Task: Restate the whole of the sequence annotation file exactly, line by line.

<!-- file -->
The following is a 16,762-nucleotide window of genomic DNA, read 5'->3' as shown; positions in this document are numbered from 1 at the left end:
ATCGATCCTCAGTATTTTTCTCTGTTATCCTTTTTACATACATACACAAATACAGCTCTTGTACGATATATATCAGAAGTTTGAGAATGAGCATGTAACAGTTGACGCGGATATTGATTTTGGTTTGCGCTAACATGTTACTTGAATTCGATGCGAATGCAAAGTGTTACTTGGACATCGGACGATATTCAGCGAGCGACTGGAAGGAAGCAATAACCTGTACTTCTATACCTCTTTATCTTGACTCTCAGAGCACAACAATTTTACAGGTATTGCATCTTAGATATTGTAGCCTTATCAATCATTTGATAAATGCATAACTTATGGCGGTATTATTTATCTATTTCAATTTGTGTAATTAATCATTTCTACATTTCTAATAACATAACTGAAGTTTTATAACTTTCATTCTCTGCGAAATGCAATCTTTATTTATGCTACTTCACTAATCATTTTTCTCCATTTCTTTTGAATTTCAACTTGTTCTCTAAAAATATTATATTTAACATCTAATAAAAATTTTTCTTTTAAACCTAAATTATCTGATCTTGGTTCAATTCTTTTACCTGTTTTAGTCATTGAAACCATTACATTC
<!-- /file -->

The following is a 16,762-nucleotide window of genomic DNA, read 5'->3' as shown; positions in this document are numbered from 1 at the left end:
ATCGATCCTCAGTATTTTTCTCTGTTATCCTTTTTACATACATACACAAATACAGCTCTTGTACGATATATATCAGAAGTTTGAGAATGAGCATGTAACAGTTGACGCGGATATTGATTTTGGTTTGCGCTAACATGTTACTTGAATTCGATGCGAATGCAAAGTGTTACTTGGACATCGGACGATATTCAGCGAGCGACTGGAAGGAAGCAATAACCTGTACTTCTATACCTCTTTATCTTGACTCTCAGAGCACAACAATTTTACAGGTATTGCATCTTAGATATTGTAGCCTTATCAATCATTTGATAAATGCATAACTTATGGCGGTATTATTTATCTATTTCAATTTGTGTAATTAATCATTTCTACATTTCTAATAACATAACTGAAGTTTTATAACTTTCATTCTCTGCGAAATGCAATCTTTATTTATGCTACTTCACTAATCATTTTTCTCCATTTCTTTTGAATTTCAACTTGTTCTCTAAAAATATTATATTTAACATCTAATAAAAATTTTTCTTTTAAACCTAAATTATCTGATCTTGGTTCAATTCTTTTACCTGTTTTAGTCATTGAAACCATTACATTC